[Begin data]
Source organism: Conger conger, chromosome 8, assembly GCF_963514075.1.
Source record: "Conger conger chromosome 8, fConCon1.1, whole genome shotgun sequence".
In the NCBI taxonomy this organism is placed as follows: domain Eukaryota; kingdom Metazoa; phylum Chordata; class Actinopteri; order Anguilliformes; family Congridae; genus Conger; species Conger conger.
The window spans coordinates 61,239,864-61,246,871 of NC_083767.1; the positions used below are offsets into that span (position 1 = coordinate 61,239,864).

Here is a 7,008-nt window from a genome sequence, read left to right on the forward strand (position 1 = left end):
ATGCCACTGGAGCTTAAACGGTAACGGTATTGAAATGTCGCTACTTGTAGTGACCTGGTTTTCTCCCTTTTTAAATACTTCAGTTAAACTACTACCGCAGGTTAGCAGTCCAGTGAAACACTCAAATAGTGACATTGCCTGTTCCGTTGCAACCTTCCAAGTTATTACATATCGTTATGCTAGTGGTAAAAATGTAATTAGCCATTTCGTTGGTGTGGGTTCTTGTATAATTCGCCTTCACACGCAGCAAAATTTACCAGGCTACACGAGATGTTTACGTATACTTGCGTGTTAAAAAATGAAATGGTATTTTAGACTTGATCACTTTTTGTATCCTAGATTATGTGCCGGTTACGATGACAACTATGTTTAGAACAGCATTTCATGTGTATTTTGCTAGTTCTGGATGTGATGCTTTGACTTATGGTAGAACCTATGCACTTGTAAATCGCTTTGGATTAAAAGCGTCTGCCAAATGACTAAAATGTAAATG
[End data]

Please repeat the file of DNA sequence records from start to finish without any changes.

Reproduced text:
Source organism: Conger conger, chromosome 8, assembly GCF_963514075.1.
Source record: "Conger conger chromosome 8, fConCon1.1, whole genome shotgun sequence".
In the NCBI taxonomy this organism is placed as follows: domain Eukaryota; kingdom Metazoa; phylum Chordata; class Actinopteri; order Anguilliformes; family Congridae; genus Conger; species Conger conger.
The window spans coordinates 61,239,864-61,246,871 of NC_083767.1; the positions used below are offsets into that span (position 1 = coordinate 61,239,864).

Here is a 7,008-nt window from a genome sequence, read left to right on the forward strand (position 1 = left end):
ATGCCACTGGAGCTTAAACGGTAACGGTATTGAAATGTCGCTACTTGTAGTGACCTGGTTTTCTCCCTTTTTAAATACTTCAGTTAAACTACTACCGCAGGTTAGCAGTCCAGTGAAACACTCAAATAGTGACATTGCCTGTTCCGTTGCAACCTTCCAAGTTATTACATATCGTTATGCTAGTGGTAAAAATGTAATTAGCCATTTCGTTGGTGTGGGTTCTTGTATAATTCGCCTTCACACGCAGCAAAATTTACCAGGCTACACGAGATGTTTACGTATACTTGCGTGTTAAAAAATGAAATGGTATTTTAGACTTGATCACTTTTTGTATCCTAGATTATGTGCCGGTTACGATGACAACTATGTTTAGAACAGCATTTCATGTGTATTTTGCTAGTTCTGGATGTGATGCTTTGACTTATGGTAGAACCTATGCACTTGTAAATCGCTTTGGATTAAAAGCGTCTGCCAAATGACTAAAATGTAAATG